Meet a Joburg craft-builder who wants to upscale his business
All Johannes Sithole (51) ever wanted to do was build cars.
And if he had been given the right opportunities, his trajectory might have even followed a direction similar to those of local-turned-global automotive engineering icons like Gordon Murray or Elon Musk.
Motorists driving through suburbs in our province’s West Rand are likely to have seen some of Sithole’s creations, from toy wire cars to garden ornaments and his favourite item to produce: large-sized pull-carts fashioned to look like real-life automobiles. He has been operating in the region for the past 15 years.
“I started making wire cars when I was a child,” he tells me on our Sunday morning chat.
“I was born in Hammanskraal, Tshwane. We suffered a lot, my father died when I was 11, my mother was unemployed, I had three brothers, I had to find piece jobs to make a living.”
His mother Catherine, who passed away five years ago, noticed that he had a flair for design and was talented with his hands, urging him to explore the idea of selling his creations and establishing a business.
The specimen he shows me is modelled on a Volkswagen Crafter minibus – he only ever likes to use the Volkswagen emblem. But he is happy to build customer carts sporting other monikers. He buys the badges from scrap shops in the city.
Asked why he loves this particular brand so much, Sithole chuckles and explains that it is hard to pinpoint exactly what it is that drew him to the logo.
He is no stranger to attention. “I remember I was in Kempton Park maybe four years back, there were people from [a popular daily newspaper]. They came to me. After three days came the people from television. Many people saw me.”
The frame of the cart is made from wood, with a trolley wheel at each corner.
“For the shell, I buy plastic board from a hardware store – it’s very strong and light, I can run with it down Ontdekkers [main road] no problem.”
Him and his wife, Esther, also live in the cart.
“Rain or cold, the cart is my home, but I’m happy and not stressed. Stress will disturb my business. People in the community support me and even give me clothing and food, they don’t want me to leave.”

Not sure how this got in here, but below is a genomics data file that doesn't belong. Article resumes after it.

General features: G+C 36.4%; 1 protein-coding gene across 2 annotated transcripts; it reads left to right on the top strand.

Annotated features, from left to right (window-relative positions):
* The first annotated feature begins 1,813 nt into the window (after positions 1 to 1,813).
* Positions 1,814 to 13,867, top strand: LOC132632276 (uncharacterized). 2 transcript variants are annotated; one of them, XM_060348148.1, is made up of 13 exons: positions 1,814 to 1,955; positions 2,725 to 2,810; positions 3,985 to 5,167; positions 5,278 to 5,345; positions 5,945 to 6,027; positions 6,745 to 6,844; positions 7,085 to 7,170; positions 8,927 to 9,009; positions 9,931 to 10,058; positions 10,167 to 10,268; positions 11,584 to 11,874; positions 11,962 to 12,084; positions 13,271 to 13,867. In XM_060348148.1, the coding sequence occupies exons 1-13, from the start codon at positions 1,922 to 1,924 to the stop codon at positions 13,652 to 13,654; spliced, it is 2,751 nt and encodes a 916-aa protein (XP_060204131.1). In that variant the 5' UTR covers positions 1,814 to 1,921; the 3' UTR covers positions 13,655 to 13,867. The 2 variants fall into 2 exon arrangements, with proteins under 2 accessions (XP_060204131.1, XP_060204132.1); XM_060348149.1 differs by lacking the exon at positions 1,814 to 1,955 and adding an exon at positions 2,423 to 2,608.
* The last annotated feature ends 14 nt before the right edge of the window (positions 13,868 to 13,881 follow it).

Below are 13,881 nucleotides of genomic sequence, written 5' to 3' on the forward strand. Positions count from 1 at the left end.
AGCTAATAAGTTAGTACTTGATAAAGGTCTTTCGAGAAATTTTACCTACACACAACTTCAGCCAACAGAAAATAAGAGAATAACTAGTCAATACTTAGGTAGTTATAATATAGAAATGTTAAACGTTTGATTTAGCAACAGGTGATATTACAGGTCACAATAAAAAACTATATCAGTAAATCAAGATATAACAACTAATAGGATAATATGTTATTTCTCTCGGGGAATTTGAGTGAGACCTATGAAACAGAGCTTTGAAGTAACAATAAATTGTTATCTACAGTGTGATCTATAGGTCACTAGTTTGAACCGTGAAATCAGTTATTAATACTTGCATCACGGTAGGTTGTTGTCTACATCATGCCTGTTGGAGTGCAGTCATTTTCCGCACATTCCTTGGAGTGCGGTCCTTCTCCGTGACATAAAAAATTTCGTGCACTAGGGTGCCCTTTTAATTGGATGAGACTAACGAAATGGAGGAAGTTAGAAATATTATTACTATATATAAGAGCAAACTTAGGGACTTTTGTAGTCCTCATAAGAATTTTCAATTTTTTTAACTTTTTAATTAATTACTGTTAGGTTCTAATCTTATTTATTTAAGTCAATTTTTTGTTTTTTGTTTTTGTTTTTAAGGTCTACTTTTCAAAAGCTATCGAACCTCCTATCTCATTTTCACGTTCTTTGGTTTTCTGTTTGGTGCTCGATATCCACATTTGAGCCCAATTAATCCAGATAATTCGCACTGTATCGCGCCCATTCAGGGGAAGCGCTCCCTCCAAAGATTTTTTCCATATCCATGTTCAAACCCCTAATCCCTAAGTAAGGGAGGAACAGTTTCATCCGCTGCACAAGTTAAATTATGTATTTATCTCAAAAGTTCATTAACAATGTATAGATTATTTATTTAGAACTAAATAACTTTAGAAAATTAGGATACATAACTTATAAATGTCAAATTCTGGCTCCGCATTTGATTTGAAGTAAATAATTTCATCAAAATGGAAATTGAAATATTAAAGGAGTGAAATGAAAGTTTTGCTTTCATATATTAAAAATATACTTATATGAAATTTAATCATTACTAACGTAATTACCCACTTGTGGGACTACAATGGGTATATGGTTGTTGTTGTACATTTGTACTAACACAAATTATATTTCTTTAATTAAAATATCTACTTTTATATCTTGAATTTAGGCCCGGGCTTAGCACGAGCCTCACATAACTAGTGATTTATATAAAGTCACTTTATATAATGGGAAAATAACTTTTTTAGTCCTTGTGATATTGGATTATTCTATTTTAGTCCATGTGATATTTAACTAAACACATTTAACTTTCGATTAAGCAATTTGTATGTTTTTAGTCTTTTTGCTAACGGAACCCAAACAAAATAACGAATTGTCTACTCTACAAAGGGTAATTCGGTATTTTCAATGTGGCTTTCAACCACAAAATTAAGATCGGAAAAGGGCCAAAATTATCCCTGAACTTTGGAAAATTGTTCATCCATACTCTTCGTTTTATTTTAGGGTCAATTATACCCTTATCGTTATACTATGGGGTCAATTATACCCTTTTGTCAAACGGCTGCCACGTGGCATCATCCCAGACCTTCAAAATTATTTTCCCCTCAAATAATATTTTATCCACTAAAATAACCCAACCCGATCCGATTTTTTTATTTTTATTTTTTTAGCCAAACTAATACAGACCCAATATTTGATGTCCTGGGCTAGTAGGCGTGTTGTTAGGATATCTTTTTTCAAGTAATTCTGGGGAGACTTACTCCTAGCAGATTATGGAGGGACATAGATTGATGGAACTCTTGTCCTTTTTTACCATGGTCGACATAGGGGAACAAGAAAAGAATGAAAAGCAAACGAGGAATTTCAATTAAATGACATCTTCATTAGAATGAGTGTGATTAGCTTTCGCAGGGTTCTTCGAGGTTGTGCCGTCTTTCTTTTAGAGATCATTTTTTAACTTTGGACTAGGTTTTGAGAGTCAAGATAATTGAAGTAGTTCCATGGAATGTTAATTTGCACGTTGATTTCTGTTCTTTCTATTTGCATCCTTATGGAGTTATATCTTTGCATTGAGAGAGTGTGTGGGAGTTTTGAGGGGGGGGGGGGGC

During hard lockdown in 2020, he was shown to a public swimming pool grounds that had been converted into a temporary homeless shelter.
“Even the metro police never gave me problems, we stayed there and received help, even food and money.”
Sithole’s next plan is to produce a motorised cart, with a functioning steering system, that can be driven from inside, for spaces like parks and even golf courses.
In a good week, he says he receives more than 20 orders for various products. In the future, he hopes to upscale and formalise his business with fixed premises.
He has also reached out to a local school with the idea of teaching children how to produce crafts like his.
“It’s not an easy job, but you see, my mother taught me something, she said everything you do, do it with passion.”
“So I can’t forget, even when I come to tough stages, I remember her words. I can’t see her, but I can remember the words.
“Even if things are tough, stay passionate. It’s how I’m running, until today.”
Would you like to comment on this article or view other readers' comments? Register (it’s quick and free) or sign in now.
Please read our Comment Policy before commenting.